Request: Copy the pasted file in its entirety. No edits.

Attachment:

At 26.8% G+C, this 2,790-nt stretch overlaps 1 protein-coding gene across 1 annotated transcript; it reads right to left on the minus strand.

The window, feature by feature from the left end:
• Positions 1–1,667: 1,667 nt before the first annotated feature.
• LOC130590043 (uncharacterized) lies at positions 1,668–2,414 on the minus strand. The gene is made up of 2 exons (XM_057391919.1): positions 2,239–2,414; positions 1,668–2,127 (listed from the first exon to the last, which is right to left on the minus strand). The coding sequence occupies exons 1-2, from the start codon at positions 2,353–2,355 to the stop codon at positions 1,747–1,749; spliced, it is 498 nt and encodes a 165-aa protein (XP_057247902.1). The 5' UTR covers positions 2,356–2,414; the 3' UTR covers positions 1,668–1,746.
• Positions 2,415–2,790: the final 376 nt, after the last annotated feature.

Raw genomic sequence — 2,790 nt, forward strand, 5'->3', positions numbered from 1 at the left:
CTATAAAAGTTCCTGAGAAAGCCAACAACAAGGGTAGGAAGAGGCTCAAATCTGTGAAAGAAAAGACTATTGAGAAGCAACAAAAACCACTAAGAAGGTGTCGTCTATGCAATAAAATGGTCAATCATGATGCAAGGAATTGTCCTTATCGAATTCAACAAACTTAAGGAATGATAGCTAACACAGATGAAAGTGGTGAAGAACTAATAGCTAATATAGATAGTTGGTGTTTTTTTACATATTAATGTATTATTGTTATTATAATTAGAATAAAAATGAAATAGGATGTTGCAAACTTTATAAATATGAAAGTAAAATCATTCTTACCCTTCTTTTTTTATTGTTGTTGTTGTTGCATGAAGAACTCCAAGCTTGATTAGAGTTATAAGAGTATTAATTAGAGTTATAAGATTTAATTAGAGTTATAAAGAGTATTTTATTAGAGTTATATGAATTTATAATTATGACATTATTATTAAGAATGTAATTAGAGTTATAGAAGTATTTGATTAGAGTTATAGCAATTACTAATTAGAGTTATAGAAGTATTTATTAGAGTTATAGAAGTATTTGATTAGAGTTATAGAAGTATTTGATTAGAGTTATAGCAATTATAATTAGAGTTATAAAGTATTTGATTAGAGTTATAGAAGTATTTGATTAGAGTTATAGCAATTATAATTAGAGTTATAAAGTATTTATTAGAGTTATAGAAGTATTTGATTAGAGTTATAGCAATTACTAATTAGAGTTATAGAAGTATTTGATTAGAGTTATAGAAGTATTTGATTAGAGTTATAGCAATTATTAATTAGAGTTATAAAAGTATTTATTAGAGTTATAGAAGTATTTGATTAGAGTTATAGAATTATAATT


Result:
At 26.8% G+C, this 2,790-nt stretch overlaps 1 protein-coding gene across 1 annotated transcript; it reads right to left on the minus strand.

The window, feature by feature from the left end:
• Positions 1–1,667: 1,667 nt before the first annotated feature.
• LOC130590043 (uncharacterized) lies at positions 1,668–2,414 on the minus strand. The gene is made up of 2 exons (XM_057391919.1): positions 2,239–2,414; positions 1,668–2,127 (listed from the first exon to the last, which is right to left on the minus strand). The coding sequence occupies exons 1-2, from the start codon at positions 2,353–2,355 to the stop codon at positions 1,747–1,749; spliced, it is 498 nt and encodes a 165-aa protein (XP_057247902.1). The 5' UTR covers positions 2,356–2,414; the 3' UTR covers positions 1,668–1,746.
• Positions 2,415–2,790: the final 376 nt, after the last annotated feature.

Raw genomic sequence — 2,790 nt, forward strand, 5'->3', positions numbered from 1 at the left:
CTATAAAAGTTCCTGAGAAAGCCAACAACAAGGGTAGGAAGAGGCTCAAATCTGTGAAAGAAAAGACTATTGAGAAGCAACAAAAACCACTAAGAAGGTGTCGTCTATGCAATAAAATGGTCAATCATGATGCAAGGAATTGTCCTTATCGAATTCAACAAACTTAAGGAATGATAGCTAACACAGATGAAAGTGGTGAAGAACTAATAGCTAATATAGATAGTTGGTGTTTTTTTACATATTAATGTATTATTGTTATTATAATTAGAATAAAAATGAAATAGGATGTTGCAAACTTTATAAATATGAAAGTAAAATCATTCTTACCCTTCTTTTTTTATTGTTGTTGTTGTTGCATGAAGAACTCCAAGCTTGATTAGAGTTATAAGAGTATTAATTAGAGTTATAAGATTTAATTAGAGTTATAAAGAGTATTTTATTAGAGTTATATGAATTTATAATTATGACATTATTATTAAGAATGTAATTAGAGTTATAGAAGTATTTGATTAGAGTTATAGCAATTACTAATTAGAGTTATAGAAGTATTTATTAGAGTTATAGAAGTATTTGATTAGAGTTATAGAAGTATTTGATTAGAGTTATAGCAATTATAATTAGAGTTATAAAGTATTTGATTAGAGTTATAGAAGTATTTGATTAGAGTTATAGCAATTATAATTAGAGTTATAAAGTATTTATTAGAGTTATAGAAGTATTTGATTAGAGTTATAGCAATTACTAATTAGAGTTATAGAAGTATTTGATTAGAGTTATAGAAGTATTTGATTAGAGTTATAGCAATTATTAATTAGAGTTATAAAAGTATTTATTAGAGTTATAGAAGTATTTGATTAGAGTTATAGAATTATAATT